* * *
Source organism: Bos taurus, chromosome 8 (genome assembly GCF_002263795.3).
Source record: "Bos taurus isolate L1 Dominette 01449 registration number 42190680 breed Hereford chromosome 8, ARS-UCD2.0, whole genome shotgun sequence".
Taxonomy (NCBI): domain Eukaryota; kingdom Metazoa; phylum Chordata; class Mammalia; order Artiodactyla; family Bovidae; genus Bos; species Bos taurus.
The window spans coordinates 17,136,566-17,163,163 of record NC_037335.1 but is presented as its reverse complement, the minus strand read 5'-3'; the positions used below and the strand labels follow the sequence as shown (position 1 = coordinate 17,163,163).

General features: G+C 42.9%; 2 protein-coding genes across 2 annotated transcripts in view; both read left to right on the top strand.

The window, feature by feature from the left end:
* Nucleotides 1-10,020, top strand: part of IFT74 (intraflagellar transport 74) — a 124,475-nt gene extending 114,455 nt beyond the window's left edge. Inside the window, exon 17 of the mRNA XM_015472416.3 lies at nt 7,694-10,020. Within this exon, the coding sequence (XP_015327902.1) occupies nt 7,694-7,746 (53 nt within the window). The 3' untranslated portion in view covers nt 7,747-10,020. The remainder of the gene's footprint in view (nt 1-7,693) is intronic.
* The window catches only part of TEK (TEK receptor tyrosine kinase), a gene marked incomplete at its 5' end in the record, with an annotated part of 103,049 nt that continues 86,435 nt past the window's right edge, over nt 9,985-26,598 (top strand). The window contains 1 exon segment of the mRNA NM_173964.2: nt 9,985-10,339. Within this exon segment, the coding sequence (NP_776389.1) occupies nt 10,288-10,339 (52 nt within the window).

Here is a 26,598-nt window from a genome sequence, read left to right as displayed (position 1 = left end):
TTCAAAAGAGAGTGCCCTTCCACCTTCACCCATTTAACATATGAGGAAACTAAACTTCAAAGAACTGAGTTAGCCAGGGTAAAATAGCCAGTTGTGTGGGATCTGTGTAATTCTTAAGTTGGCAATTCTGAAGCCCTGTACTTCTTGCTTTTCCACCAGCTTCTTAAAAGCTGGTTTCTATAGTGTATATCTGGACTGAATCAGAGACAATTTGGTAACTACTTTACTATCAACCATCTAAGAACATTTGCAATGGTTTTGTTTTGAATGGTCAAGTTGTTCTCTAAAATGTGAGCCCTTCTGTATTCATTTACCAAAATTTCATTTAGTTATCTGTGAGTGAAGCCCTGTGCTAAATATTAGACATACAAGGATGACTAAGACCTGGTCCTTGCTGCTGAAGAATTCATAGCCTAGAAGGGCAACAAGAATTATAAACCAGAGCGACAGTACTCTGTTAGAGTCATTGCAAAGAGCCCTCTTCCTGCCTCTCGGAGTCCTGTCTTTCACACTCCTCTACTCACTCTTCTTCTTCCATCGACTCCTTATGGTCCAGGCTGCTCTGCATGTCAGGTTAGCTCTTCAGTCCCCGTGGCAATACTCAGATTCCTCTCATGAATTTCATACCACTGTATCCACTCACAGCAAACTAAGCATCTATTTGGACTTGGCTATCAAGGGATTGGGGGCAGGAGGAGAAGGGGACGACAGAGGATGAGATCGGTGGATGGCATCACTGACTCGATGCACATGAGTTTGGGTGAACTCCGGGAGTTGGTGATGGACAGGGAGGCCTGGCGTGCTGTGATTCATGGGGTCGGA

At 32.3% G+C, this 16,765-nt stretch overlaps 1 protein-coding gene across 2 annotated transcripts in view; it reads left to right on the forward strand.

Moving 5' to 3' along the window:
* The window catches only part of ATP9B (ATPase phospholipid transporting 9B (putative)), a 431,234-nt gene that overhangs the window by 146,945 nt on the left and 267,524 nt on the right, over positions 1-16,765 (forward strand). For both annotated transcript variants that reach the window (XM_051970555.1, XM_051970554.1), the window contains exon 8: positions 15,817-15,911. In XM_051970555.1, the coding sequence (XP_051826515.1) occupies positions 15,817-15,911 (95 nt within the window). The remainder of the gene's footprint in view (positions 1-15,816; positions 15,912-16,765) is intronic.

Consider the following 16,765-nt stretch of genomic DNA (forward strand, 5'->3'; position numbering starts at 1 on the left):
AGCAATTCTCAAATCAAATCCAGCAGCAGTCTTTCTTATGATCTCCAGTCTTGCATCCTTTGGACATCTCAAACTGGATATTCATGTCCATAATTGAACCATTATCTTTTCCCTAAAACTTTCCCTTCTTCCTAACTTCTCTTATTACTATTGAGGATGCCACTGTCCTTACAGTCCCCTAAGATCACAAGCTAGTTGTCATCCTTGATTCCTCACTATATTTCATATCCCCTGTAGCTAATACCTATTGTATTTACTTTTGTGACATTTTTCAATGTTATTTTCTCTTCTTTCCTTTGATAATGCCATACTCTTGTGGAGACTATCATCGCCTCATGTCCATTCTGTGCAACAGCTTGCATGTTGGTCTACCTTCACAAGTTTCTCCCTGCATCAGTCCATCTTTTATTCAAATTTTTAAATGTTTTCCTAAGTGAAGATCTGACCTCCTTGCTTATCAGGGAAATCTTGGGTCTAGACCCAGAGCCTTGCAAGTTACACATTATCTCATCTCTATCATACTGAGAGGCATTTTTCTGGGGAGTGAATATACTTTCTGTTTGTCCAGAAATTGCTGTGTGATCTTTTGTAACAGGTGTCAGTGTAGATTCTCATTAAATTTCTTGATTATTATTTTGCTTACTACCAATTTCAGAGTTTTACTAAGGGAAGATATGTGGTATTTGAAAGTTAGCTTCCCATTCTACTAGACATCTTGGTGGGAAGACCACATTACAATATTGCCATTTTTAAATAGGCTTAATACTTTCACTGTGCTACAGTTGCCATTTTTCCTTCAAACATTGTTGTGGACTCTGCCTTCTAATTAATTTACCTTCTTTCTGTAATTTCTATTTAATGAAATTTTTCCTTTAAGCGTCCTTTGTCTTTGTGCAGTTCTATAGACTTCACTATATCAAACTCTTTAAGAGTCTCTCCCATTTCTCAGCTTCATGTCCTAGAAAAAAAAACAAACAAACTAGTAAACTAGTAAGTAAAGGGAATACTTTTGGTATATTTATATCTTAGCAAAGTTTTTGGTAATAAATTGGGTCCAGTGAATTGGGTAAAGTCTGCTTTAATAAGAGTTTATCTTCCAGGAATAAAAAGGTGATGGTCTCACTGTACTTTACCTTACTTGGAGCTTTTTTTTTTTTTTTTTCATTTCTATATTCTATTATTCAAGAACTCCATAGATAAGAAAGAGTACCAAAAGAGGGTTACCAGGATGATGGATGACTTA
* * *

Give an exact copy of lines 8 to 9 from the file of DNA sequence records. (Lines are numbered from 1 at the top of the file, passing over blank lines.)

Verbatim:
* The window catches only part of TEK (TEK receptor tyrosine kinase), a gene marked incomplete at its 5' end in the record, with an annotated part of 103,049 nt that continues 86,435 nt past the window's right edge, over nt 9,985-26,598 (top strand). The window contains 1 exon segment of the mRNA NM_173964.2: nt 9,985-10,339. Within this exon segment, the coding sequence (NP_776389.1) occupies nt 10,288-10,339 (52 nt within the window).

Here is a 26,598-nt window from a genome sequence, read left to right as displayed (position 1 = left end):